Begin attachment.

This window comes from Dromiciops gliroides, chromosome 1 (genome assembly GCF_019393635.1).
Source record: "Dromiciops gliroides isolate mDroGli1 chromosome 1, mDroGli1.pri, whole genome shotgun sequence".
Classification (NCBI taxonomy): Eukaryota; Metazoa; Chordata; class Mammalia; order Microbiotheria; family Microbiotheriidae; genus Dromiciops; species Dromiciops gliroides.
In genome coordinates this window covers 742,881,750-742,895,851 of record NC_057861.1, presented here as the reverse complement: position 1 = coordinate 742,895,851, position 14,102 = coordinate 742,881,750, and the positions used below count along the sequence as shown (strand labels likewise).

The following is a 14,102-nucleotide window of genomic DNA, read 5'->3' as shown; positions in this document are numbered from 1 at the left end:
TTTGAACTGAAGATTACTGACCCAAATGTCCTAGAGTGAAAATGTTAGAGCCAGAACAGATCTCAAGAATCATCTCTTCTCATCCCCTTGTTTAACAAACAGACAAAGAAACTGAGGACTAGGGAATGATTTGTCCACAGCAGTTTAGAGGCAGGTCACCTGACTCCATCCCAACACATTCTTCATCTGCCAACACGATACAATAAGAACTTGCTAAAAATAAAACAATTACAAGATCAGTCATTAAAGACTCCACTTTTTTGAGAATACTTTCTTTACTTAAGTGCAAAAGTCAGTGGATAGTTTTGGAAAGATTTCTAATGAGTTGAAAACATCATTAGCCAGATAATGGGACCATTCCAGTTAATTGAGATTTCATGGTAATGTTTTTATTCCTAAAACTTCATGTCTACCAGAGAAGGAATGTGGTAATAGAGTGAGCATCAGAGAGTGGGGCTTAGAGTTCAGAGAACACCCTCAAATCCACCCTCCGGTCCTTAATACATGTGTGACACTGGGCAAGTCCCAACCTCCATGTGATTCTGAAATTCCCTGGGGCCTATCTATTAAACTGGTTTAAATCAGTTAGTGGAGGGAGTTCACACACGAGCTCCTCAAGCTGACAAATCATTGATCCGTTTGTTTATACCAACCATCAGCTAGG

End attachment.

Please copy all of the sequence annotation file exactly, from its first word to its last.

This window comes from Dromiciops gliroides, chromosome 1 (genome assembly GCF_019393635.1).
Source record: "Dromiciops gliroides isolate mDroGli1 chromosome 1, mDroGli1.pri, whole genome shotgun sequence".
Classification (NCBI taxonomy): Eukaryota; Metazoa; Chordata; class Mammalia; order Microbiotheria; family Microbiotheriidae; genus Dromiciops; species Dromiciops gliroides.
In genome coordinates this window covers 742,881,750-742,895,851 of record NC_057861.1, presented here as the reverse complement: position 1 = coordinate 742,895,851, position 14,102 = coordinate 742,881,750, and the positions used below count along the sequence as shown (strand labels likewise).

The following is a 14,102-nucleotide window of genomic DNA, read 5'->3' as shown; positions in this document are numbered from 1 at the left end:
TTTGAACTGAAGATTACTGACCCAAATGTCCTAGAGTGAAAATGTTAGAGCCAGAACAGATCTCAAGAATCATCTCTTCTCATCCCCTTGTTTAACAAACAGACAAAGAAACTGAGGACTAGGGAATGATTTGTCCACAGCAGTTTAGAGGCAGGTCACCTGACTCCATCCCAACACATTCTTCATCTGCCAACACGATACAATAAGAACTTGCTAAAAATAAAACAATTACAAGATCAGTCATTAAAGACTCCACTTTTTTGAGAATACTTTCTTTACTTAAGTGCAAAAGTCAGTGGATAGTTTTGGAAAGATTTCTAATGAGTTGAAAACATCATTAGCCAGATAATGGGACCATTCCAGTTAATTGAGATTTCATGGTAATGTTTTTATTCCTAAAACTTCATGTCTACCAGAGAAGGAATGTGGTAATAGAGTGAGCATCAGAGAGTGGGGCTTAGAGTTCAGAGAACACCCTCAAATCCACCCTCCGGTCCTTAATACATGTGTGACACTGGGCAAGTCCCAACCTCCATGTGATTCTGAAATTCCCTGGGGCCTATCTATTAAACTGGTTTAAATCAGTTAGTGGAGGGAGTTCACACACGAGCTCCTCAAGCTGACAAATCATTGATCCGTTTGTTTATACCAACCATCAGCTAGG